Finally, a snarky note about Massachusetts women shipped to Washington as brides. This did indeed happen, and it reminded me of that late 60s TV show “Here Come the Brides“. I’m pretty sure I could sing bits of the theme song even now, which just goes to show you what crap we can waste brain cells on. The writer seems to think that sending adult women to the other side of the country voluntarily to seek husbands is the equivalent of selling children away from their parents.

Great Destruction of Property

On Sunday at about three o’clock P.M., the ice gave way at St. Louis, and broke about twenty steamboats from their moorings, sinking two outright, and badly damaging many others. – The loss is estimated at a quarter of a million dollars. Some three hundred people were on the ice when it commenced moving, none of whom were drowned.

At Crawford’s Bar, fifteen miles above here, a number of boats are aground, and the river has fallen so as to leave one or more boats high and dry on a sand bar.


The people of Minnesota have voted down negro suffrage by a majority of 2,500; Wisconsin ditto by a majority of 8,000; Connecticut ditto by a majority of 6,000; Colorado by a vote of ten to one. The only State which has sustained negro suffrage is Iowa.

Why is it?

Why is it that the New Constitution partisans have such a horror of the people? Can any one tell us? Their cowardly distrust of the people is a feature that runs through their whole career. They can’t disguise, nor conceal it. It crops out every day.

When Judge Clover framed his famous, or rather infamous Vacating Ordinance, turning eight hundred faithful incumbents out of office, he didn’t provide that the vacancies should be filled in the usual manner, by a popular election. He provided for filling them by appointment of the Governor.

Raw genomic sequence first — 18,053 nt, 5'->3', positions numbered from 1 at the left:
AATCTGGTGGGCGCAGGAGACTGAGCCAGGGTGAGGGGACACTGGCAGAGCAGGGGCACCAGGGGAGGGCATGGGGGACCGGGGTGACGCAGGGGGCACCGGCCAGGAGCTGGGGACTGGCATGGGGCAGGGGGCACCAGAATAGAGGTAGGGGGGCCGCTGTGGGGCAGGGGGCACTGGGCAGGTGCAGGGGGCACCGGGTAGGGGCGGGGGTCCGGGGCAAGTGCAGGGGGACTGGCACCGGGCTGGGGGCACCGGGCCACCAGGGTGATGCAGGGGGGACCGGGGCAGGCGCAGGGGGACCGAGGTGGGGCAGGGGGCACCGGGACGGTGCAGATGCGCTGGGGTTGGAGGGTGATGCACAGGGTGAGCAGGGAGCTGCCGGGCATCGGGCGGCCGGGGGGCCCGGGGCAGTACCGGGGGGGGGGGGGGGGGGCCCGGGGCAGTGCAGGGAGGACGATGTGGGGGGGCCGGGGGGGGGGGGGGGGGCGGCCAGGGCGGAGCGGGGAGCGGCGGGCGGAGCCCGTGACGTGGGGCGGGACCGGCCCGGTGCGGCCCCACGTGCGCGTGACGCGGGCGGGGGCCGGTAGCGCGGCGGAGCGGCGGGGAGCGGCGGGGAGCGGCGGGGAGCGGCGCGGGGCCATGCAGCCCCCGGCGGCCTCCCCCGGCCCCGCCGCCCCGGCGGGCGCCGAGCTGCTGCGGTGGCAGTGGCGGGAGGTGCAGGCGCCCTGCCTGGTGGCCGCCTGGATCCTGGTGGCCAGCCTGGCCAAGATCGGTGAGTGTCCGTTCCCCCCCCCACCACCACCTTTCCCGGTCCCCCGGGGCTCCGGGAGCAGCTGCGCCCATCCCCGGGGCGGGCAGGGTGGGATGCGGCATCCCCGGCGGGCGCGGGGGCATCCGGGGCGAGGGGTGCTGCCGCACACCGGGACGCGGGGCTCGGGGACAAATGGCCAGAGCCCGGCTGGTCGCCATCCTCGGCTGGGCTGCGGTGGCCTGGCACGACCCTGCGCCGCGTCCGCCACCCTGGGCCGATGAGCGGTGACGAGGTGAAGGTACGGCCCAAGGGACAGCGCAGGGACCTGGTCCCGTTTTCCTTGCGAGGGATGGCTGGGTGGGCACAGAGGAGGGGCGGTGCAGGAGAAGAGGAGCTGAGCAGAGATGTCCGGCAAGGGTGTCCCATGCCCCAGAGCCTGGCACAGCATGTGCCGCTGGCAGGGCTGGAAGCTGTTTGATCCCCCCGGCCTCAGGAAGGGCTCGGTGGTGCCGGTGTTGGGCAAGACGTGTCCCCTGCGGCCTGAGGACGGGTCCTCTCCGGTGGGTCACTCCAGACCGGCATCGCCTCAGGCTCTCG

The New Constitution provides for the two new Judges of the Circuit Court of St. Louis County. How are they to be obtained? By an election by the people? No. But by the appointment of the Governor.

The Registry Bill provides for about one thousand Registrars in the State, who are to pass upon the qualifications of voters. They are not to be chosen by the people, but are to be appointed by the Governor.

The new Police Bill for St. Louis county provides for four Police Commissioners, vested with the extraordinary powers of taxing the people $325,000; of superintending all elections in the county, and of calling out the militia. Surely, in consideration of their paying the cost of these expensive functionaries, the people are permitted to choose them. Not at all. The commissioners are to be appointed by the Governor.

Thus, in all their measures, the New Constitution statesmen exhibit the same pusillanimous distrust of the people. Why is this? Why do they divest the masses of their ancient privilege of electing their own officers, and give the appointment of those officers to the Executive of the State? It is no answer to these questions that they are afraid of rebel votes; for their own beloved Constitution has disfranchised rebels. According to their own admissions, only loyal men are permitted to vote in Missouri.

The fact is the New Constitution partisans are afraid of loyal men. Indeed, they are afraid to trust their own party. — [St. Louis Dispatch


The Chicago Times, alluding to the ship load of New England females about to sail for the pacific coast as emigrants gives the anti-slavery howlers the following dig in the ribs:

“The tears which have been shed in the North over the sundering of negro families, is sufficient to furnish perpetual water power, if collected, for the manufactories of all Massachusetts. Necessity, like a brutal slave-owner, has seized upon several hundred lovely young ladies of the Bay State, has torn them from their families, and will send them to the highest bidders in Washington Territory, thousands of miles away. Who will weep over this rude violation of the family circle? No one. Philanthropy gazes complacently on the transaction, and says nothing, because the matter has no vote.”

Posted in Democrats, Franchise, Freedmen, Missouri, Republican, Washington | Leave a comment

December 14, 1865: Proposed civil rights law

Henry Wilson
Henry Wilson of Massachusetts


The 13th amendment now being ratified, senators debate a proposal to make the freedom of black Americans meaningful by providing protection for their rights. It doesn’t get far.